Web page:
The Mini 5dr drives in much the same fashion as the more popular three-door model. The steering is rather inconsistently weighted and rather quick off the straight ahead; until you adjust to it, this makes the car a bit flighty to chuck in to a corner. Try to corner hard and you’ll notice the front end running wide of your chosen line earlier than you might expect, so the Mini ultimately falls short of the dynamic benchmarks set by the Seat Ibiza, Ford Fiesta and Audi A1 Sportback.
You save very little money by buying the less powerful One model, so our recommendation is to head straight for our favourite engine: the 1.5-litre turbo petrol in the Cooper. It’s smooth, exceptionally quiet and, with maximum torque – or pulling power – available from just 1250rpm, it's very easy to maintain swift, relaxed progress.
We wouldn’t bother with the more powerful 2.0-litre engine in the hotter Cooper S. Yes, it's quicker, but it pushes up the price considerably and the car isn’t a particularly great hot hatch compared with the rival Ford Fiesta ST; if anything, the bigger and heavier engine actually makes the car handle less sharply than the 1.5-litre Cooper.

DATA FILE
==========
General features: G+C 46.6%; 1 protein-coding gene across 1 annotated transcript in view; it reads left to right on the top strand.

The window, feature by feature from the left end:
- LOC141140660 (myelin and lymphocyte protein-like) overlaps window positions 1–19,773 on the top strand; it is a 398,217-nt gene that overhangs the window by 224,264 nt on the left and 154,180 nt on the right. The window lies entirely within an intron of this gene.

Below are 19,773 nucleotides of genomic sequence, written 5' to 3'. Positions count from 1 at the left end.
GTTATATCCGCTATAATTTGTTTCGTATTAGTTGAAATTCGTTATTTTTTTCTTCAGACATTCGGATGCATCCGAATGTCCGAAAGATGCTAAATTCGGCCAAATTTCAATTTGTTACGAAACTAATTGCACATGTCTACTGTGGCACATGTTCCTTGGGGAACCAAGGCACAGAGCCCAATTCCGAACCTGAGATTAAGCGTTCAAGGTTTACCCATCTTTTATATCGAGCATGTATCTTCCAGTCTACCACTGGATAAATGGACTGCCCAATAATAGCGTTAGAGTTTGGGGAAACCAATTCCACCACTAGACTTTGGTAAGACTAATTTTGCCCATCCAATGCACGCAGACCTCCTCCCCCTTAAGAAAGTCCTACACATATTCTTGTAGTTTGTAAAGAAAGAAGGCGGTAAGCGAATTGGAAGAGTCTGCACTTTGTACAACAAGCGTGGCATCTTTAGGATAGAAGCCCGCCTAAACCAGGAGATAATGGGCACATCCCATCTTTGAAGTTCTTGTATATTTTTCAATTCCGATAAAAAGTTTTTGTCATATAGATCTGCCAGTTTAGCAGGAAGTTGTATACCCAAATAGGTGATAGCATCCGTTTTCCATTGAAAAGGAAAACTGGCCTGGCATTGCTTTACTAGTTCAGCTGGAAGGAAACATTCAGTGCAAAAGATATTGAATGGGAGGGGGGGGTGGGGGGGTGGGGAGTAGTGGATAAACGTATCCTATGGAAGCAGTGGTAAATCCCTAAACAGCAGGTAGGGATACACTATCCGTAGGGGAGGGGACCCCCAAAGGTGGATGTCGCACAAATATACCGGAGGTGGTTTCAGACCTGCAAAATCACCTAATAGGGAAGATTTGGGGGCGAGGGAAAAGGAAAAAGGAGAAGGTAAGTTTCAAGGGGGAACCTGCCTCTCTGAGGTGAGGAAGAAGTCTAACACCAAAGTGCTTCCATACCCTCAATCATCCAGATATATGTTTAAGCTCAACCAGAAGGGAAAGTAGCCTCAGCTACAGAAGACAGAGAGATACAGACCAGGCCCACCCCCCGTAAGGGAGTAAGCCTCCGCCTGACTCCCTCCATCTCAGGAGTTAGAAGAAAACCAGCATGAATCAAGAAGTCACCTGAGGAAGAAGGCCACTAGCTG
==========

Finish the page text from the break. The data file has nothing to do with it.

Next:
Road and wind noise at 70mph are generally more hushed than its rivals. However, the standard six-speed manual gearbox is notchy and limp, so doesn't match the image of such a premium car. There’s an optional seven-speed dual-clutch automatic should you want a self-shifter.
Stick with 15in or 16in wheels and the Mini rides pretty well; not quite as smoothly as an Ibiza or Fiesta, but better than an A1. If you can’t resist the urge to go for bigger wheels, we would advise spending a bit extra on Variable Damper Control. This clever gadget, in effect, allows you to make the suspension softer or firmer by pressing a button, and the Comfort setting goes some way to mitigate the drawbacks of bigger wheels.